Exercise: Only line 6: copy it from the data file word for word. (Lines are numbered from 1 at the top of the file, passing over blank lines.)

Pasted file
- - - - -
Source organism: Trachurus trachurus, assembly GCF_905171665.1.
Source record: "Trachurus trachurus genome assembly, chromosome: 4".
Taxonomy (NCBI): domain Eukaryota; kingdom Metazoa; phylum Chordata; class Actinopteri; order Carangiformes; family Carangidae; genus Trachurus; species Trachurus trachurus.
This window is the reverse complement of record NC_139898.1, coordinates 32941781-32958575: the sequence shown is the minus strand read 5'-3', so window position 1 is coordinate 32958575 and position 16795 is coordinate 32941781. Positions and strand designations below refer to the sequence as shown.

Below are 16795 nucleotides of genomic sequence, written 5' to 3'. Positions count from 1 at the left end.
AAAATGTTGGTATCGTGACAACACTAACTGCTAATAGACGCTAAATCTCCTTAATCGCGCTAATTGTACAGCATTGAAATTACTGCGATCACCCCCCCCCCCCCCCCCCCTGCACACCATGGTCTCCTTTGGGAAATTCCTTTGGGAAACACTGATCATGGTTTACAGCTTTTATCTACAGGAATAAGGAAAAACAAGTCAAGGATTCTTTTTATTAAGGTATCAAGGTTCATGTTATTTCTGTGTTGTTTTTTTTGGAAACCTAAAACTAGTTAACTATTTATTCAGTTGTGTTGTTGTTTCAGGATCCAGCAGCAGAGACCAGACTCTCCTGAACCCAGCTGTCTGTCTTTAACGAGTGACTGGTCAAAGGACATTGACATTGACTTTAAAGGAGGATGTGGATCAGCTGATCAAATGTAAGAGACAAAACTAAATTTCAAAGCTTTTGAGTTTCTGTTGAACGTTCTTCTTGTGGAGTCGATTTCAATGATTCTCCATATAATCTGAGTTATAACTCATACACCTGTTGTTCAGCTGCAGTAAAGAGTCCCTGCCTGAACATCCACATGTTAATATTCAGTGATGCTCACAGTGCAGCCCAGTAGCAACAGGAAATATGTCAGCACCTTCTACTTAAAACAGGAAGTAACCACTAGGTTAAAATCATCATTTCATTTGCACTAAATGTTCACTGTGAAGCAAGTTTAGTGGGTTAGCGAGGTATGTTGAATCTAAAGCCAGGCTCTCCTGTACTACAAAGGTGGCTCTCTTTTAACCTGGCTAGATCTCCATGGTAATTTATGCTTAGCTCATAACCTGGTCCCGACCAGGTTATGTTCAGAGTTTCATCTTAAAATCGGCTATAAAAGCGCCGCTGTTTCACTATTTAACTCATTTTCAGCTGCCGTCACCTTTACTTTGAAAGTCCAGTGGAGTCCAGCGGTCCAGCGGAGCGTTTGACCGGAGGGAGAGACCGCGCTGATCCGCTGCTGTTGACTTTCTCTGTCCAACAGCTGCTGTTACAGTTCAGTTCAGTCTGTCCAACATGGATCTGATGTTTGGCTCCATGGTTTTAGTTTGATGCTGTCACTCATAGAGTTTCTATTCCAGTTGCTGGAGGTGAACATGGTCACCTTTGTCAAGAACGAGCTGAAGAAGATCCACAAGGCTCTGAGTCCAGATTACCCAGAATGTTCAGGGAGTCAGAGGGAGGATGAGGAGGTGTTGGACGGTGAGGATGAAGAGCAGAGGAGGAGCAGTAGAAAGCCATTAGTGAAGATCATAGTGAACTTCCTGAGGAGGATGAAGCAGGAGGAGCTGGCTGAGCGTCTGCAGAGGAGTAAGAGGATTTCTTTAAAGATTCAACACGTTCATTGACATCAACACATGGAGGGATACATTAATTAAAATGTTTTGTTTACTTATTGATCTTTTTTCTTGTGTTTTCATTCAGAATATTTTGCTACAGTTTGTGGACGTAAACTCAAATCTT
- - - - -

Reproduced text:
AAAATGTTGGTATCGTGACAACACTAACTGCTAATAGACGCTAAATCTCCTTAATCGCGCTAATTGTACAGCATTGAAATTACTGCGATCACCCCCCCCCCCCCCCCCCCTGCACACCATGGTCTCCTTTGGGAAATTCCTTTGGGAAACACTGATCATGGTTTACAGCTTTTATCTACAGGAATAAGGAAAAACAAGTCAAGGATTCTTTTTATTAAGGTATCAAGGTTCATGTTATTTCTGTGTTGTTTTTTTTGGAAACCTAAAACTAGTTAACTATTTATTCAGTTGTGTTGTTGTTTCAGGATCCAGCAGCAGAGACCAGACTCTCCTGAACCCAGCTGTCTGTCTTTAACGAGTGACTGGTCAAAGGACATTGACATTGACTTTAAAGGAGGATGTGGATCAGCTGATCAAATGTAAGAGACAAAACTAAATTTCAAAGCTTTTGAGTTTCTGTTGAACGTTCTTCTTGTGGAGTCGATTTCAATGATTCTCCATATAATCTGAGTTATAACTCATACACCTGTTGTTCAGCTGCAGTAAAGAGTCCCTGCCTGAACATCCACATGTTAATATTCAGTGATGCTCACAGTGCAGCCCAGTAGCAACAGGAAATATGTCAGCACCTTCTACTTAAAACAGGAAGTAACCACTAGGTTAAAATCATCATTTCATTTGCACTAAATGTTCACTGTGAAGCAAGTTTAGTGGGTTAGCGAGGTATGTTGAATCTAAAGCCAGGCTCTCCTGTACTACAAAGGTGGCTCTCTTTTAACCTGGCTAGATCTCCATGGTAATTTATGCTTAGCTCATAACCTGGTCCCGACCAGGTTATGTTCAGAGTTTCATCTTAAAATCGGCTATAAAAGCGCCGCTGTTTCACTATTTAACTCATTTTCAGCTGCCGTCACCTTTACTTTGAAAGTCCAGTGGAGTCCAGCGGTCCAGCGGAGCGTTTGACCGGAGGGAGAGACCGCGCTGATCCGCTGCTGTTGACTTTCTCTGTCCAACAGCTGCTGTTACAGTTCAGTTCAGTCTGTCCAACATGGATCTGATGTTTGGCTCCATGGTTTTAGTTTGATGCTGTCACTCATAGAGTTTCTATTCCAGTTGCTGGAGGTGAACATGGTCACCTTTGTCAAGAACGAGCTGAAGAAGATCCACAAGGCTCTGAGTCCAGATTACCCAGAATGTTCAGGGAGTCAGAGGGAGGATGAGGAGGTGTTGGACGGTGAGGATGAAGAGCAGAGGAGGAGCAGTAGAAAGCCATTAGTGAAGATCATAGTGAACTTCCTGAGGAGGATGAAGCAGGAGGAGCTGGCTGAGCGTCTGCAGAGGAGTAAGAGGATTTCTTTAAAGATTCAACACGTTCATTGACATCAACACATGGAGGGATACATTAATTAAAATGTTTTGTTTACTTATTGATCTTTTTTCTTGTGTTTTCATTCAGAATATTTTGCTACAGTTTGTGGACGTAAACTCAAATCTT